The Canadian skier captured her second career World Cup medal Friday, winning bronze in the women's slalom race.
The native of Guelph, Ont., had a breakout result last March when she won a World Cup slalom race in Ofterschwang, Germany, becoming the first Canadian woman to do so since 1971 .
She thinks her second medal should put to rest any suggestions that she is a one-race wonder.
"I feel a bit of relief," she said via conference call Friday. "After Ofterschwang I know there were some comments about whether it was a fluke.
"I believed in myself, but with every good thing there's always a little bit of talk. It's just nice to have that put at bay and to move on with the year."
Friday's race was won by American teenage phenom Mikaela Shiffrin, who finished first in both runs to take the victory by 1.19 seconds with a combined time of two minutes 1.73 seconds. Sweden's Frida Hansdotter was second in 2:02.92, while Mielzynski was third in 2:03.49.
The remainder of the field finished more than two seconds off Shiffrin's winning time.
Slovenian superstar Tina Maze didn't finish her second run. Shiffrin now leads the overall slalom standings with 336 points while Maze is second with 310. Mielzynski is ninth (151 points).
Mielzynski sat fifth after a solid first run on a tough course, which was long and difficult due to ruts appearing in several sections. She was first after her solid second run with four skiers to go, and mistakes by Maze and Sweden's Maria Pietilae-Holmner ensured she would get a medal.
Mielzynski said she simplified her approach entering Friday's race and concentrated on making mistake-free runs, which served her well when the two other medal contenders took themselves out of contention.
"I didn't want to put it into fifth gear," she said. "I just wanted a consistent fourth gear and to make it down with no mistakes and just ski sold."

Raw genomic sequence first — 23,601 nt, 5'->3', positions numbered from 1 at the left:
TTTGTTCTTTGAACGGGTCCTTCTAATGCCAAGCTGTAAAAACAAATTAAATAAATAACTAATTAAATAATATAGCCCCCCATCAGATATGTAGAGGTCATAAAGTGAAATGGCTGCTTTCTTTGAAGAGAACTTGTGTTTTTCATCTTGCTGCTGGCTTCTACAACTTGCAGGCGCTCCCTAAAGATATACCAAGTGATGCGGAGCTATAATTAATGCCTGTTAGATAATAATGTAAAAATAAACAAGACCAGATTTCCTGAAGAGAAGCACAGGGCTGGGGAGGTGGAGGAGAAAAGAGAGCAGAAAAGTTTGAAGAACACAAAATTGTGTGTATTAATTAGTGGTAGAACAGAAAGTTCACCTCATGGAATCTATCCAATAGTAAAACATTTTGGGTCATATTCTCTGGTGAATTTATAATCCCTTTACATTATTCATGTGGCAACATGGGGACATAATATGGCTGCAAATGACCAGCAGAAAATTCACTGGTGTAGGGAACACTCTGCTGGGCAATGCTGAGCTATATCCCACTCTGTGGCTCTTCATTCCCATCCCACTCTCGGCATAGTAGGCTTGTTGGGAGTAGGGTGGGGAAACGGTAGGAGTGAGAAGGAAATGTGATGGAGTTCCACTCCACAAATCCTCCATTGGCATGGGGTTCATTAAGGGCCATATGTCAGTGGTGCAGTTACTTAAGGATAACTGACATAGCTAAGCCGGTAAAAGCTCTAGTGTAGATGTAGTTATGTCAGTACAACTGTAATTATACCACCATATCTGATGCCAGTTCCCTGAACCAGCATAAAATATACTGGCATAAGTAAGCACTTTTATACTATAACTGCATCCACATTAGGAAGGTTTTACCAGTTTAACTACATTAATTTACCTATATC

Marie-Michele Gagnon, of Lac-Etchemin, Que., and Brittany Phelan, of Mont-Tremblant, Que., were eighth and 10th, respectively, to give the Canadian women's team three top-10 finishers in a World Cup race for the first time since 2008.
"I think a podium and then two more to back it up in the top 10 is a great result for any team," said Jim Pollock, head of the Canadian women's technical team. "I think we all really earned this result."
The team stayed in Europe over Christmas and trained to better prepare for the race.
"I think all of us were pretty tired on Christmas day for mental and physical reasons," Mielzynski said. "But if we're already in Europe we might as well be skiing, we might as well be training and we all love what we do, so merry Christmas to us."
Gagnon earned a top-10 finish despite recently spraining her ankle while on a jog in Zagreb.
"I sprained it really bad and it was really, really swollen," Gagnon said. "But our physiotherapist was amazing. She did so much work on it. She taped it up and I just shoved it into the boot."
Shiffrin, meanwhile, continued her impressive breakout season.
"Everything went really well today, it felt great," Shiffrin said. "I said it in Are and I say it again now: I have no idea how I feel. Maybe you should ask me again in a couple of years."
Defending overall champion Lindsey Vonn of the U.S., who went back to training Thursday after a month-long break from the circuit, skipped the race. Slalom world champion Marlies Schild of Austria has been ruled out for three months after knee surgery in December.
Maze, who straddled a gate which automatically ended her run, lost her lead in the slalom standings to Shiffrin but remained atop the overall World Cup standings.
Velez Zuzulova won the last two races in Semmering and Munich but finished only 24th on Friday after a mistake in her second run brought her to a standstill.
Shiffrin said she was back to full strength after fighting a persistent cold in December.
"I was a little bit sick, I think I have my energy back now," she said after the first run.
— With files from The Associated Press.Suggest a correction